UNIVERSITY PARK, Pa. – Last academic year, four Penn State instructors worked with teams from Teaching and Learning with Technology (TLT) to enhance the spaces where students learn. With preparations underway for the new academic year, the most recent cohort of TLT Faculty Fellows; Ed Glantz, Siu Ling (Pansy) Leung, Pierce Salguero and Priya Sharma can share lessons learned from their work.
Ed Glantz – "Personalizing Learning Spaces by Streaming and Recording Lectures"
Glantz, a teaching professor and assistant director of masters programs in the College of Information Sciences and Technology (IST), utilized his fellowship to explore best practices in recording classroom lectures and how those recordings can help with reflective teaching. Penn State's resources, particularly Zoom, Kaltura, and Canvas, allowed Glantz and his team to dive deeper into technical requirements and the pedagogical value of recording classroom lectures. Many of their findings helped develop content that is available now.
The group compiled three semesters’ worth of recorded course content in face-to-face “residential” and remote synchronous instructional settings. They then found that live session streaming and supplemental recording is feasible in college and general-purpose classroom sections of up to 150 students. Additionally, they noted that recorded lectures could supplement student engagement in the event of excused absences.
Glantz's project's implications are being felt in real-time as Penn State faculty and students deal with hybrid learning spaces this fall. One of the most noteworthy findings from the project is the importance of accounting for things like time zone differences and students' technical obstacles (like high-quality wireless access) and their impact on hybrid or remote learning environments. That information has helped inform training that is now available to Penn State faculty.
Siu Ling (Pansy) Leung – "Using Mixed Reality to Prepare Students for Better Laboratory Learning Experiences"
Leung, assistant teaching professor and director of undergraduate laboratories in the Department of Mechanical Engineering, explored how to improve students' learning experiences with virtual labs instead of traditional ones. With assistance from TLT staff, she transformed a machine-based mechanical engineering experiment into two virtual platforms; a desktop version for broad student access, including remote learning, and a virtual reality version for immersive learning.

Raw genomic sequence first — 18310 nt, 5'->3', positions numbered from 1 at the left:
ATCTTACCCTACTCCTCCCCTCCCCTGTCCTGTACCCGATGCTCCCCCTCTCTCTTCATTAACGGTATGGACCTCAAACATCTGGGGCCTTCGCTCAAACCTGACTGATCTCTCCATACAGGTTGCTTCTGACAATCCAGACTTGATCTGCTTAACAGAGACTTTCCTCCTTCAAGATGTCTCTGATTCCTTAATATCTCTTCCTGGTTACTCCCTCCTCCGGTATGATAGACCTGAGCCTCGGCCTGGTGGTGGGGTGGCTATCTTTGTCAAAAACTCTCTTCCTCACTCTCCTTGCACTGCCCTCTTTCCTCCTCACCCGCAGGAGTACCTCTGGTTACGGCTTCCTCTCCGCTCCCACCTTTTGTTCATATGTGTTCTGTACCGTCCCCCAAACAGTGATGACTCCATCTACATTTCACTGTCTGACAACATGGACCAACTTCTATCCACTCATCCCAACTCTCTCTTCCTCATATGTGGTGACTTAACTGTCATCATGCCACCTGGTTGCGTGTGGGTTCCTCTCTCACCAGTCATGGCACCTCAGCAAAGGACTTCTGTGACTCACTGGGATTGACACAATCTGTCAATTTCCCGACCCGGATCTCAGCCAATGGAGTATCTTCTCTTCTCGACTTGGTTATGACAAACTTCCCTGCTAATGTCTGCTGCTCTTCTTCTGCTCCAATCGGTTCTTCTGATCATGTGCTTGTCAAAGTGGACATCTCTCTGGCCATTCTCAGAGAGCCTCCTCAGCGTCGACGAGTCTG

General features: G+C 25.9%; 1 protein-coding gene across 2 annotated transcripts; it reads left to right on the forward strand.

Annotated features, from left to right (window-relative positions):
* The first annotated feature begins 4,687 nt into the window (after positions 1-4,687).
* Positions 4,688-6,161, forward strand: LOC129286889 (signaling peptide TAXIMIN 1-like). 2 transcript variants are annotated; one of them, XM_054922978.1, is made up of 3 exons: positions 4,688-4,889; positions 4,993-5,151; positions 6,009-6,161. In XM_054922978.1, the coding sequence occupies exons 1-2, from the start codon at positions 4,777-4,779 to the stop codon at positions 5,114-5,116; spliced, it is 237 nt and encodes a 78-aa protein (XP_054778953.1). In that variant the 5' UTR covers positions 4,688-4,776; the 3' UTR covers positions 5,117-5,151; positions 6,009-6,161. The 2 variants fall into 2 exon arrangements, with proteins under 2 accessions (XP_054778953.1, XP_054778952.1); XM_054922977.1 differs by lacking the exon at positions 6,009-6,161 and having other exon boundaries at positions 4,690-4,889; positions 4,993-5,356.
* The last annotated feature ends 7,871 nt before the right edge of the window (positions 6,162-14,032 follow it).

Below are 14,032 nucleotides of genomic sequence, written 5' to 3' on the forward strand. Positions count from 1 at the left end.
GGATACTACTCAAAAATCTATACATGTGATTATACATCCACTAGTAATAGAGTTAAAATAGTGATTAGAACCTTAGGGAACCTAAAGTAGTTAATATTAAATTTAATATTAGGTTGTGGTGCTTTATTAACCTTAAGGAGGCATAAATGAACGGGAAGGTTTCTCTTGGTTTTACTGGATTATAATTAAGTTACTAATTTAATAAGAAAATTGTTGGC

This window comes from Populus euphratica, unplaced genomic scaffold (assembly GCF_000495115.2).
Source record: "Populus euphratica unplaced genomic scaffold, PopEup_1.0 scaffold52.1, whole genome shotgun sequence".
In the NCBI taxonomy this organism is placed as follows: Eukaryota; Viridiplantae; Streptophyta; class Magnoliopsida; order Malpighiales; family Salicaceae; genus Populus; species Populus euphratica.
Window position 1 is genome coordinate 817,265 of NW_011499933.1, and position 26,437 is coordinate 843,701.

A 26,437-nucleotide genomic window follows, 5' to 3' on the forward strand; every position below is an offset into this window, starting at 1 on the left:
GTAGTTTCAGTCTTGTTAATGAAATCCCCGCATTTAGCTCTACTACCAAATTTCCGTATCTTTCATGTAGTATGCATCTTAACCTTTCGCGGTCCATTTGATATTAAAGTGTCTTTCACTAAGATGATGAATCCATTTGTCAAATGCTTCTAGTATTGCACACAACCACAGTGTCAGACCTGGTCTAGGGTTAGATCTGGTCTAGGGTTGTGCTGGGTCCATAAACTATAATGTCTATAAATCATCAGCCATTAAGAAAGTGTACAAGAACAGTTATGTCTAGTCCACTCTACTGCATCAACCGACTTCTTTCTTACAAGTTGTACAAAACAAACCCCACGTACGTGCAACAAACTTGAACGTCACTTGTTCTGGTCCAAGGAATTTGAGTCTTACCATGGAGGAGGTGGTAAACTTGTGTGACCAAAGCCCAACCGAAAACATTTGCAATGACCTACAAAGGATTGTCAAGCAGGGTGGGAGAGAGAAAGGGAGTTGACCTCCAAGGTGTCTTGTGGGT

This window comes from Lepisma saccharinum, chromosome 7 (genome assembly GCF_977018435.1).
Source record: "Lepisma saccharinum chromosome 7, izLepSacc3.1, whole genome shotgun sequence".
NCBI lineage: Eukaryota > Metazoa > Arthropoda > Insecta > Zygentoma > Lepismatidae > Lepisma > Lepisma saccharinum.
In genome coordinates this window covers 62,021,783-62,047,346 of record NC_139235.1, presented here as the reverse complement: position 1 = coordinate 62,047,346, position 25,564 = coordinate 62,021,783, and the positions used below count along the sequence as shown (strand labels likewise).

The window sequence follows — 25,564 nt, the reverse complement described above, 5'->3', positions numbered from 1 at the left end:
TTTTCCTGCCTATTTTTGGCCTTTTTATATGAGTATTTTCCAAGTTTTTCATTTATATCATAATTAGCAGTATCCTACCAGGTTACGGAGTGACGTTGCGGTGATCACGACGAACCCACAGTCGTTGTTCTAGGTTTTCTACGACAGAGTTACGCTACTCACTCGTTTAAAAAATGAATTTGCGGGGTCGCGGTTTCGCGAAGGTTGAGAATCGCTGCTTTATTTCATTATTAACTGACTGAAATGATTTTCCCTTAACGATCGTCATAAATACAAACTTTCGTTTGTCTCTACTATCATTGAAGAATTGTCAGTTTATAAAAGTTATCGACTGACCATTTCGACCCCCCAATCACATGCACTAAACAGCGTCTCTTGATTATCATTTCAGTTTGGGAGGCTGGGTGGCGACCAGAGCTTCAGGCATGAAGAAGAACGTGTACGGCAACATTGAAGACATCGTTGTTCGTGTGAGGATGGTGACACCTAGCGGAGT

The virtual experiment included features like student progress tracking through user log-in and data capture, a real-time graphing system for capturing, displaying, and playback of virtual object movement, a linear story around the experiment to help with motivation, and a functioning virtual scientific calculator.
While the focus of Leung’s project in the last year was on development, the plan going forward is to implement the virtual experiment in the classroom. Its deployment will support the ongoing need for remote learning and provide opportunities to study how immersive coursework impacts student engagement.
Pierce Salguero – "Expanding the Asian Studies Classroom Through Virtual Learning Spaces"
Salguero, associate professor of Asian history and religious studies at Penn State Abington, used immersive technology to build upon an ongoing pedagogical project that educates students on Japanese Buddhist temples without the expense of travel. He and his team also worked toward improving students’ digital fluency by having them produce immersive content.
Through technical and pedagogical training in filmmaking, editing, and publication of 360-degree video, students and faculty were able to perform immersive, ethnographic fieldwork in Philadelphia-area temples. The training and fieldwork provided the foundation upon which Salguero's team developed pedagogical supports, including lesson plans, to assist faculty in any discipline in their efforts to incorporate multimedia in their coursework.
The coronavirus pandemic paused Salguero's planned travel to Japan to collect immersive content as the foundation of virtual field trips to Japanese temples. He hopes to resume that work when conditions permit.
Priya Sharma – "Reconceptualizing Places of Learning"
Sharma, associate professor in the College of Education, and her team dove deep into literature and empirical research to search for evidence on how to create learning places instead of learning spaces. The theory that launched her project was that learning spaces are arrangements of objects, tools, learners and instructors within a geometrical area while a learning place centers around a lived, personalized experience.
After reading approximately 50 published works on learning places and spaces, Sharma’s group found that the concepts are typically treated interchangeably. It also became apparent that the discussion of learning places and spaces rarely includes an online learning component. They were able to identify some distinguishable characteristics between “place” and “space” that could help inform how learning spaces are designed to create a sense of belonging and community that makes it a learning place.
Sharma plans to continue her work by researching courses that take place in experimental classrooms at University Park, and by examining online communities for elements of “place.”